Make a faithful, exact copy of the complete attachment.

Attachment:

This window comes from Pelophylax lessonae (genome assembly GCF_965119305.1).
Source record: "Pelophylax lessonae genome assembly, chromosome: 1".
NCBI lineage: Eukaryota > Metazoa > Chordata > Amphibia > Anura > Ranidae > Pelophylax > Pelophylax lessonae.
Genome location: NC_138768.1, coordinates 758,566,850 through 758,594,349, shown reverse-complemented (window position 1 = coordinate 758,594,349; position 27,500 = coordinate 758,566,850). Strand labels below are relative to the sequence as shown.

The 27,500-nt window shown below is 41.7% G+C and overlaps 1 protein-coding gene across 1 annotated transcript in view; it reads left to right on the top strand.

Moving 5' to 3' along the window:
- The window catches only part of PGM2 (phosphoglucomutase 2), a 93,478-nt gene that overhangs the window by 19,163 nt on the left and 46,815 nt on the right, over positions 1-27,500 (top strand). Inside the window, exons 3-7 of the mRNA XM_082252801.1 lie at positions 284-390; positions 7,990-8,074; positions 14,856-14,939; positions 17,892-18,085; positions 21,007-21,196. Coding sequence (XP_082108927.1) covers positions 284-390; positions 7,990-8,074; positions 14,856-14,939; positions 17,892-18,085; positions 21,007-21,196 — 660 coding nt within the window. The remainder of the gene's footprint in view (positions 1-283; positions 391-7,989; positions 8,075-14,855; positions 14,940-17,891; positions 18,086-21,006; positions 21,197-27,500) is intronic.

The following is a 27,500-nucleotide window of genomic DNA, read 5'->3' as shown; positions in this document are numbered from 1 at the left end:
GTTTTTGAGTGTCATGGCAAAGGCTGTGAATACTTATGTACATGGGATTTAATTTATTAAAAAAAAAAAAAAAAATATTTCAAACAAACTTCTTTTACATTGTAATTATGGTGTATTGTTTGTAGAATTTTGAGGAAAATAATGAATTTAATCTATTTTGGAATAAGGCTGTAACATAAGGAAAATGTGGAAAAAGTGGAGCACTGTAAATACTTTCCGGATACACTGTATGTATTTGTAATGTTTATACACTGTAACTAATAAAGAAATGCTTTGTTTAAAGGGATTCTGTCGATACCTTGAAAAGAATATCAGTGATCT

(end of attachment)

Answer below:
This window comes from Pelophylax lessonae (genome assembly GCF_965119305.1).
Source record: "Pelophylax lessonae genome assembly, chromosome: 1".
NCBI lineage: Eukaryota > Metazoa > Chordata > Amphibia > Anura > Ranidae > Pelophylax > Pelophylax lessonae.
Genome location: NC_138768.1, coordinates 758,566,850 through 758,594,349, shown reverse-complemented (window position 1 = coordinate 758,594,349; position 27,500 = coordinate 758,566,850). Strand labels below are relative to the sequence as shown.

The 27,500-nt window shown below is 41.7% G+C and overlaps 1 protein-coding gene across 1 annotated transcript in view; it reads left to right on the top strand.

Moving 5' to 3' along the window:
- The window catches only part of PGM2 (phosphoglucomutase 2), a 93,478-nt gene that overhangs the window by 19,163 nt on the left and 46,815 nt on the right, over positions 1-27,500 (top strand). Inside the window, exons 3-7 of the mRNA XM_082252801.1 lie at positions 284-390; positions 7,990-8,074; positions 14,856-14,939; positions 17,892-18,085; positions 21,007-21,196. Coding sequence (XP_082108927.1) covers positions 284-390; positions 7,990-8,074; positions 14,856-14,939; positions 17,892-18,085; positions 21,007-21,196 — 660 coding nt within the window. The remainder of the gene's footprint in view (positions 1-283; positions 391-7,989; positions 8,075-14,855; positions 14,940-17,891; positions 18,086-21,006; positions 21,197-27,500) is intronic.

The following is a 27,500-nucleotide window of genomic DNA, read 5'->3' as shown; positions in this document are numbered from 1 at the left end:
GTTTTTGAGTGTCATGGCAAAGGCTGTGAATACTTATGTACATGGGATTTAATTTATTAAAAAAAAAAAAAAAAATATTTCAAACAAACTTCTTTTACATTGTAATTATGGTGTATTGTTTGTAGAATTTTGAGGAAAATAATGAATTTAATCTATTTTGGAATAAGGCTGTAACATAAGGAAAATGTGGAAAAAGTGGAGCACTGTAAATACTTTCCGGATACACTGTATGTATTTGTAATGTTTATACACTGTAACTAATAAAGAAATGCTTTGTTTAAAGGGATTCTGTCGATACCTTGAAAAGAATATCAGTGATCT